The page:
Check out these new books during Jewish Book Month

The Devil in Jerusalem
by Naomi Ragen
St. Martin’s Press, 2015, Hardcover, 310 pages, $29.99.

When two children are brought into Hadassah Hospital with shocking injuries, Detective Bina Tzedek is contacted.  The children’s mother, an ultra-orthodox American émigré refuses to answer questions. As Tzedek investigates, the disturbing story of how a charismatic and psychopathic cult leader has taken over people’s lives begins to unfold.

Written by the internationally best-selling author of nine novels including The Tenth Song, and based on a true story, The Devil in Jerusalem brings intrigue, intensity and betrayal into Ragen’s portrait of how predators can turn people seeking holiness into tragic victims.

Single Handed
by Daniel M. Cohen
Berkley Publishing Group, 2015, hardcover, 448 pages, $27.95.

When President George W. Bush presented the Medal of Honor to Tibor Rubin in 2005, the ceremony was long overdue.  The only Holocaust survivor to receive America’s highest military distinction, Tibor’s valor in battle and Chinese military camp prisoner experience qualified him for the medal in 1954, but the paperwork was never filed.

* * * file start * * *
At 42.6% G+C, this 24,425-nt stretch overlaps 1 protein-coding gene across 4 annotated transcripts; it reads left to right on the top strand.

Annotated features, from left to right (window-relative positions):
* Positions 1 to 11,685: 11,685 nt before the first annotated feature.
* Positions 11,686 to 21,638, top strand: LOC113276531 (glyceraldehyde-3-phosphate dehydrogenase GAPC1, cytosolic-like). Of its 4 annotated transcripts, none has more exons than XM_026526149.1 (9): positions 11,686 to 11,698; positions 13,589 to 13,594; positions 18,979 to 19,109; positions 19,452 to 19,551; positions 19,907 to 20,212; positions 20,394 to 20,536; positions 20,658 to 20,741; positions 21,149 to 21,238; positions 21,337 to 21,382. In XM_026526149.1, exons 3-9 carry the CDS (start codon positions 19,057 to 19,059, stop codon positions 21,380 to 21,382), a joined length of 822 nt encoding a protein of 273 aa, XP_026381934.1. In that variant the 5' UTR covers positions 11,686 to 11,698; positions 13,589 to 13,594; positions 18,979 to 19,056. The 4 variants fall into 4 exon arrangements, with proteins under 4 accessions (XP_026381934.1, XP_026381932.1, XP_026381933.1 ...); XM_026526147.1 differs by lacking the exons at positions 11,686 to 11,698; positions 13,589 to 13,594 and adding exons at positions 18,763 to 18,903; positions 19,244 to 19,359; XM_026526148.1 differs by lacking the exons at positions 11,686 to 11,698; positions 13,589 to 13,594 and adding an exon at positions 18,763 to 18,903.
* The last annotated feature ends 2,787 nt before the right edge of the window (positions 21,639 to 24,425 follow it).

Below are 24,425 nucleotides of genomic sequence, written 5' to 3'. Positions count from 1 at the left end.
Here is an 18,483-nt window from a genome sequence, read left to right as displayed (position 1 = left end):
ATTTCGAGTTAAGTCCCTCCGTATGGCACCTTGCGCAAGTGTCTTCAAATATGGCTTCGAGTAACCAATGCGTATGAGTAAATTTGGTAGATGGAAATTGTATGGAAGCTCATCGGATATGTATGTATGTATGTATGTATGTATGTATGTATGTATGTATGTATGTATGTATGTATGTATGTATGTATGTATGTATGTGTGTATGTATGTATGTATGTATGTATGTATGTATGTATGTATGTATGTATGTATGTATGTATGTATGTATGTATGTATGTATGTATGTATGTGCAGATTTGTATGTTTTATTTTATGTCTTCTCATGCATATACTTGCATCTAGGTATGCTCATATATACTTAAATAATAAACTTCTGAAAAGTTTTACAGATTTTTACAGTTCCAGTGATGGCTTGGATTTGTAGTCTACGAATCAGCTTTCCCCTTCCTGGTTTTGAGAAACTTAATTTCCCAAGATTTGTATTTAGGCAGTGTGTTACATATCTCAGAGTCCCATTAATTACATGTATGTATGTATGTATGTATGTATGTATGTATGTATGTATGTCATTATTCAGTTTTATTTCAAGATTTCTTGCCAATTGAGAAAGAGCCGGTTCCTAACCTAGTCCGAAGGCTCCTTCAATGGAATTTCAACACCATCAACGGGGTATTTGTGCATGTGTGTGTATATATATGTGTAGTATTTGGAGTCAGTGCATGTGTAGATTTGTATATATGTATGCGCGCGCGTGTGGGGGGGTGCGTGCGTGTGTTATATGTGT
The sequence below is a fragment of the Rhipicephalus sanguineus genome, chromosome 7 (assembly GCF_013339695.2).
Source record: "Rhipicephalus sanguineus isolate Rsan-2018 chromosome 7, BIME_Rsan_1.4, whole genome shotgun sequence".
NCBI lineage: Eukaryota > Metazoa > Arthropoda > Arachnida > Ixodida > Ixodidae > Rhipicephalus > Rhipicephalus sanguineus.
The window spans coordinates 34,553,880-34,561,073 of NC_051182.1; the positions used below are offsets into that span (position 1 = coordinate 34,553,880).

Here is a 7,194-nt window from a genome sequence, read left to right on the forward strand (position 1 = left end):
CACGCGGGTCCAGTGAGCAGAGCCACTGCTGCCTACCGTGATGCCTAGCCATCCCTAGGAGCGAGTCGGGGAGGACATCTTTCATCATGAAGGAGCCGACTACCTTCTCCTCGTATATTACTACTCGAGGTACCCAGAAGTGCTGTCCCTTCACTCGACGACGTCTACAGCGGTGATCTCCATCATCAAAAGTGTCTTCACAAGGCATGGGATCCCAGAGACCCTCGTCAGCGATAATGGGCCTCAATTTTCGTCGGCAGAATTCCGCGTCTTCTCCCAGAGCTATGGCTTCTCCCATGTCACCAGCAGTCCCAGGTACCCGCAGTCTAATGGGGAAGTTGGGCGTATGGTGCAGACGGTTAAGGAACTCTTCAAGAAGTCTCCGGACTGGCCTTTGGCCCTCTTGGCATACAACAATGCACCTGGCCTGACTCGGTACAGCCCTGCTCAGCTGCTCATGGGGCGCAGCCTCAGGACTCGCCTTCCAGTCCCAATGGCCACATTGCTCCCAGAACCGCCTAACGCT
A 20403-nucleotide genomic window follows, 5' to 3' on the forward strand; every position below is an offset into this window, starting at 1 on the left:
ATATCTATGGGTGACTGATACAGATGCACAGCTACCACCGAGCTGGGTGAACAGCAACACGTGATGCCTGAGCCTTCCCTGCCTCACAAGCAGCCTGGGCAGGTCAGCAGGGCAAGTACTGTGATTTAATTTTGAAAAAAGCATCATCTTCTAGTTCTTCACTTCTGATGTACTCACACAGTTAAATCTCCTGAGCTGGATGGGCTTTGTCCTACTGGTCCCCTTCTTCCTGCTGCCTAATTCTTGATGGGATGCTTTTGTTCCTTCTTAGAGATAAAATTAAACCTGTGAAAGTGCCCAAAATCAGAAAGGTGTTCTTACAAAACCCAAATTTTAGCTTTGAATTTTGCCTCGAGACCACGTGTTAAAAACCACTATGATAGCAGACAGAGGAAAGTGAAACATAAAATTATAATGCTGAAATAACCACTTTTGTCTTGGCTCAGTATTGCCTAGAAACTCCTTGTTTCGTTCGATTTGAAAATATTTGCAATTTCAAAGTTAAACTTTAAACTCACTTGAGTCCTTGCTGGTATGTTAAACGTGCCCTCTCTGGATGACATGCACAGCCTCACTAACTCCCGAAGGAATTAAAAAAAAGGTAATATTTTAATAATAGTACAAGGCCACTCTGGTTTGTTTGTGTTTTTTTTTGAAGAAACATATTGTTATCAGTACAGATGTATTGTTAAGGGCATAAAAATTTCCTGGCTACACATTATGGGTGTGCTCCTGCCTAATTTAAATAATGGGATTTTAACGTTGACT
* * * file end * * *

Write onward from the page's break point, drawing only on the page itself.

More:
Filmmaker, journalist, and film critic Daniel M. Cohen’s riveting war memoir brings Rubin’s inspiring story to the public for the first time. Beginning with his early life in Hungary and years at the notorious Mauthausen concentration camp, Cohen show how inventiveness, bravery, and concern for others saved Rubin and the many others he helped.

The War Reporter
by Martin Fletcher

Thomas Dunne Books, 2015, Hardcover,  306 pages, $25.99.National Jewish Book Award winner and well-known TV news correspondent, Martin Fletcher’s new novel traces a journalist’s mission to document the atrocities of Bosnian war criminal Ratko Mladic. Protected by shadowy figures that have prevented his arrest for a decade, Mladic turns his henchmen full force on the journalist and the beautiful interpreter that he loves.

Drawing on his own experience as a war reporter in Bosnia and Sarajevo, Fletcher brings authentic and chilling realism to his novel. Called “An Engrossing if unsettling thriller … a page-turner” by Publishers Weekly,  The War Reporter depicts the life-and-death realities of war correspondents.

Killing a King: The Assassination of Yitzak Rabin and the Remaking of Israel
by Dan Ephron
W.W. Norton & Company, 2015, hardcover, 336 pages, $27.95.